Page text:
I’ll admit that his abstract fooled us, in the same way that his entire paper got past his reviewers. So, it is not always the case that contrarians will clearly report their novel results in an abstract.

This piece was earlier reposted on Facebook, where some readers questioned whether arguing over small differences in percentage consensus is worthwhile. To a degree, they are right. If people use a high percentage of expert agreement as a heuristic to help make up their own minds on AGW—or any other issue requiring specialized knowledge—they may not care if it is 90% or 100%. However, Powell's criticism is quite plain and, clearly for him, the difference between 97.1% and 99.99% is significant: "If there were a 3 percent minority on AGW it would matter, but there is not. The “97% consensus” is false." To date, no response has been published in Skeptical Inquirer, although there is one in the works.

This week, there will be a peer-reviewed response to a critic claiming that the 97% figure is too high (stay tuned). In the interest of balance, we need to respond not only to those who say we exaggerated the consensus on AGW, but also to those who argue we exaggerated the amount of dissent.

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Comments 1 to 15:

  1. Andy Skuce makes some solid points here, but I still have a great deal of sympathy for James Powell's core argument that no significant peer-reviewed article refuting key tenets of the AGW scientific consensus has been published over the past several decades, even when such technically sophisticated and deep-pocketed actors as major oil companies and fossil-fuel exporting nations have compelling interests in funding such research and seeing credible findings make it to print.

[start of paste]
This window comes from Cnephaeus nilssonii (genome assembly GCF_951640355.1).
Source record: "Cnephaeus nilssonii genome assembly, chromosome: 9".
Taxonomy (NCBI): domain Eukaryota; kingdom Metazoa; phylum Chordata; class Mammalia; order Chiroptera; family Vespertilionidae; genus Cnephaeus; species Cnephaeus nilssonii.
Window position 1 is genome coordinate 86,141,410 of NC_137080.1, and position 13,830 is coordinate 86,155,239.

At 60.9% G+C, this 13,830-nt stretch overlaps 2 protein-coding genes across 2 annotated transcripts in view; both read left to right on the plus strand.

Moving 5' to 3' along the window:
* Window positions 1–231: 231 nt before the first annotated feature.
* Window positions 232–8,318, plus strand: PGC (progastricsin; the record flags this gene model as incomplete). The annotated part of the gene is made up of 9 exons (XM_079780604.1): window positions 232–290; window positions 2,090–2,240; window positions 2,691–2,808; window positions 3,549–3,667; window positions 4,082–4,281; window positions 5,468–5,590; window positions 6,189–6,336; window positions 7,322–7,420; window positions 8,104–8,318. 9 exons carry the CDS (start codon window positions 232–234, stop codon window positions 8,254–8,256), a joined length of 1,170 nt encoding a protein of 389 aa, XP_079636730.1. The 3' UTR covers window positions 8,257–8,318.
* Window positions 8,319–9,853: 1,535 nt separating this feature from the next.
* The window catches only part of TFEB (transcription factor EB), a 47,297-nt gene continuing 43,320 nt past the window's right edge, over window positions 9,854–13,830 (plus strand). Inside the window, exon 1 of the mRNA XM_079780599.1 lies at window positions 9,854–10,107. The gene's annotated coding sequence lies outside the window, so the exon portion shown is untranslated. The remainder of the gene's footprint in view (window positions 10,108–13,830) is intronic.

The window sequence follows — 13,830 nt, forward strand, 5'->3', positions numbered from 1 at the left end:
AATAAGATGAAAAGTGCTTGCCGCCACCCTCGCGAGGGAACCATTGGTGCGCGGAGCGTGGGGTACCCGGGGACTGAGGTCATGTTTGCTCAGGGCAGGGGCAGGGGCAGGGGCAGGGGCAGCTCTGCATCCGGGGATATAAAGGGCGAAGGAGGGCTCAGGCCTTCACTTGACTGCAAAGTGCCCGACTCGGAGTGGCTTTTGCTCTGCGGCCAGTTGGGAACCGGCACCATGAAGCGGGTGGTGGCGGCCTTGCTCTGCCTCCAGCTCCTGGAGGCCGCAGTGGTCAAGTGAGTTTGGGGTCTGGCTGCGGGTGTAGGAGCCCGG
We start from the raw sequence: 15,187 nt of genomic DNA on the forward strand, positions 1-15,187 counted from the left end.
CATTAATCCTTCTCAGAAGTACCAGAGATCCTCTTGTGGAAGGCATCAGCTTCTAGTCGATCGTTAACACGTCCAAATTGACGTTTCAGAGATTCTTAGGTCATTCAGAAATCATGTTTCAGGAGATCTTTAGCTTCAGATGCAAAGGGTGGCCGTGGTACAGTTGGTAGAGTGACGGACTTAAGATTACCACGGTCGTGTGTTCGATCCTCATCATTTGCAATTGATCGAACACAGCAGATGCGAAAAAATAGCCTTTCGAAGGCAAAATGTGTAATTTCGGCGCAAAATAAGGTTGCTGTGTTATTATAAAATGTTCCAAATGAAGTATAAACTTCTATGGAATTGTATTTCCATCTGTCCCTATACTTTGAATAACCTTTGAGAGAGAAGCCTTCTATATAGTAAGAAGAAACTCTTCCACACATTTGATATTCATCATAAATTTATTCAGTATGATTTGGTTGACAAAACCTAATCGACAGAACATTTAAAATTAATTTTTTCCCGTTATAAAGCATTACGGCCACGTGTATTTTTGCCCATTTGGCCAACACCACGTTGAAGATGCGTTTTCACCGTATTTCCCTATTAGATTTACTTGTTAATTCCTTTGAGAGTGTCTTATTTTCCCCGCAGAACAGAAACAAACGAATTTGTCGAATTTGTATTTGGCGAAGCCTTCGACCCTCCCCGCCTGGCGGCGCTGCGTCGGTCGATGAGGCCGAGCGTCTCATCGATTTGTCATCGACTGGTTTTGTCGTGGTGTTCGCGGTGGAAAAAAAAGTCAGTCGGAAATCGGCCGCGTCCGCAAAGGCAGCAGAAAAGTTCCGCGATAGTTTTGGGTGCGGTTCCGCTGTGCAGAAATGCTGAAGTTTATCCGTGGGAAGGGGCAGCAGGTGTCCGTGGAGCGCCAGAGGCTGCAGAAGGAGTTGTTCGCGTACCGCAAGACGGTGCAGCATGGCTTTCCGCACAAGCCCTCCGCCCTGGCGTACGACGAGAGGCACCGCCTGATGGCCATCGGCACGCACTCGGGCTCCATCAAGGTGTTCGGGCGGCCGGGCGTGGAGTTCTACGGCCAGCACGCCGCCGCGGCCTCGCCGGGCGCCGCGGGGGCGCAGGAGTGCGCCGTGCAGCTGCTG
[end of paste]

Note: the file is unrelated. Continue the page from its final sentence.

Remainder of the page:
In this case, absence of evidence really is evidence of absence.

    Watch Richard Alley for a characteristically enthusiastic rebuttal of the "conspiracy of the scientists" meme: What drives climate scientists?

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  2. I certainly agree that there has been no significant publication refuting the core of AGW. However, that's a subjective judgement and the work to  establish the quality, as opposed to just the quantity, of dismissive publications has yet to be done. That work would entail close reading of the dismissive texts, looking for recycling of previously debunked concepts, along with a citation analysis. Luckily, even at a 3% rate of rejectionist articles (among those that express an opinion) there are not many of them to review.

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  3. Andy, along those lines there's the 2015 Benestad et al. paper Learning from mistakes in climate research in Theoretical and Applied Climatology, but with all respect to the authors I have to say that it left me underwhelmed.